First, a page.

Air freight grows three times faster than ocean

Air freight forwarding grew nearly three times faster than ocean forwarding in the first half of 2010, according to a new report on global freight trends from Transport Intelligence (TI). The air freight forwarding market grew 38 per cent in the first six months of the year over the same period a year ago, compared […]


Air freight forwarding grew nearly three times faster than ocean forwarding in the first half of 2010, according to a new report on global freight trends from Transport Intelligence (TI). The air freight forwarding market grew 38 per cent in the first six months of the year over the same period a year ago, compared with ocean forwarding which grew only 13 per cent from last year’s severe contraction. The strong rebound in air was attributed to the “drastic steps” by both air and ocean carriers to cut capacity, which put pressure on shippers and their logistics providers to seek more expensive space.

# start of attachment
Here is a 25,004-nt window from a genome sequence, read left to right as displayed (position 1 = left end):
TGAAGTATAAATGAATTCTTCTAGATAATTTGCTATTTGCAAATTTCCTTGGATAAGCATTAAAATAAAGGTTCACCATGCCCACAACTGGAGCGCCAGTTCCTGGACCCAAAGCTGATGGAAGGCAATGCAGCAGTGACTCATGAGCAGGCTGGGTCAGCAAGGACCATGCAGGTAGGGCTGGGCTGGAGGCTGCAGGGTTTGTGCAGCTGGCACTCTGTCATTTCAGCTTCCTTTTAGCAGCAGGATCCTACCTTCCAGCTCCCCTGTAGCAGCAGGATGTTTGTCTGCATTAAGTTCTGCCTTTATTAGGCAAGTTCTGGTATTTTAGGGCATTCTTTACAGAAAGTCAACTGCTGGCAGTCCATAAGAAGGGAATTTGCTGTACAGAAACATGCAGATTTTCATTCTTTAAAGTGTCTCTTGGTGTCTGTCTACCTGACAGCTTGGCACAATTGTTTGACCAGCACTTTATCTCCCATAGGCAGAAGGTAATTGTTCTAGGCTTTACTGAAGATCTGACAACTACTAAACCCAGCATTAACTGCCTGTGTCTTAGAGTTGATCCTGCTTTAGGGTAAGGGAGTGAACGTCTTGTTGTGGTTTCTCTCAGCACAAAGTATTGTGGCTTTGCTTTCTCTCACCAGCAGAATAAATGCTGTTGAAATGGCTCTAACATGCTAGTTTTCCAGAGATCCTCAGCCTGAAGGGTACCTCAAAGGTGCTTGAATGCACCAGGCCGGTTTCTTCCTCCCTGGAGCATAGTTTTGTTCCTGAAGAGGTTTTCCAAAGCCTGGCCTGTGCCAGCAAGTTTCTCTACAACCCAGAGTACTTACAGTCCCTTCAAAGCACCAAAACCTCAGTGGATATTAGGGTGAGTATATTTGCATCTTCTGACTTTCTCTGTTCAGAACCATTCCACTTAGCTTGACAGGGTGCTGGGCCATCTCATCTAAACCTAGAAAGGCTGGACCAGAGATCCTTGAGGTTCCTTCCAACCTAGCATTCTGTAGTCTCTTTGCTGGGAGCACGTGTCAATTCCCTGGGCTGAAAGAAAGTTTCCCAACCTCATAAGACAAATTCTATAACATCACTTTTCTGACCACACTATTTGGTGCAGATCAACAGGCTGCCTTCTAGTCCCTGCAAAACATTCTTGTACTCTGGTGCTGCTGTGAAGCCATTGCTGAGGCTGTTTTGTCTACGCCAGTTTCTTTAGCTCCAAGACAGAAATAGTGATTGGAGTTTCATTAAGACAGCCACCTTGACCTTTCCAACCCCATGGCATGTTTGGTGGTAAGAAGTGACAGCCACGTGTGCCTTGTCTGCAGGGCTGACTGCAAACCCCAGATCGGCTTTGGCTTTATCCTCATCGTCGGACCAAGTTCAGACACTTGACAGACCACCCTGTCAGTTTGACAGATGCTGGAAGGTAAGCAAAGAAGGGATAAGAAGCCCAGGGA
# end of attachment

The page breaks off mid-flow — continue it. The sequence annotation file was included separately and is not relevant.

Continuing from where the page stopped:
The increase in volume this year followed a 23 per cent year-on-year decline in the overall global forwarding market in 2009 and a slight 2.4 per cent increase in 2008, TI said.

The international freight industry went into freefall last year with the market falling by 23per cent. This followed a small increase in 2008 of 2.4 per cent – in itself a marked slowdown from double digit growth seen in the mid-2000s.

The market contraction was caused by a combination of falling volumes and rates – the former caused by a huge inventory overhang in Western consumer markets, and the latter by air and sea over-capacity on all major lanes. At the beginning of 2009 shipping and airlines were still increasing their capacity, despitesigns of slowdown, and this meant that the ‘gap ratio’ between supply anddemand widened significantly throughoutthe first six months of the year.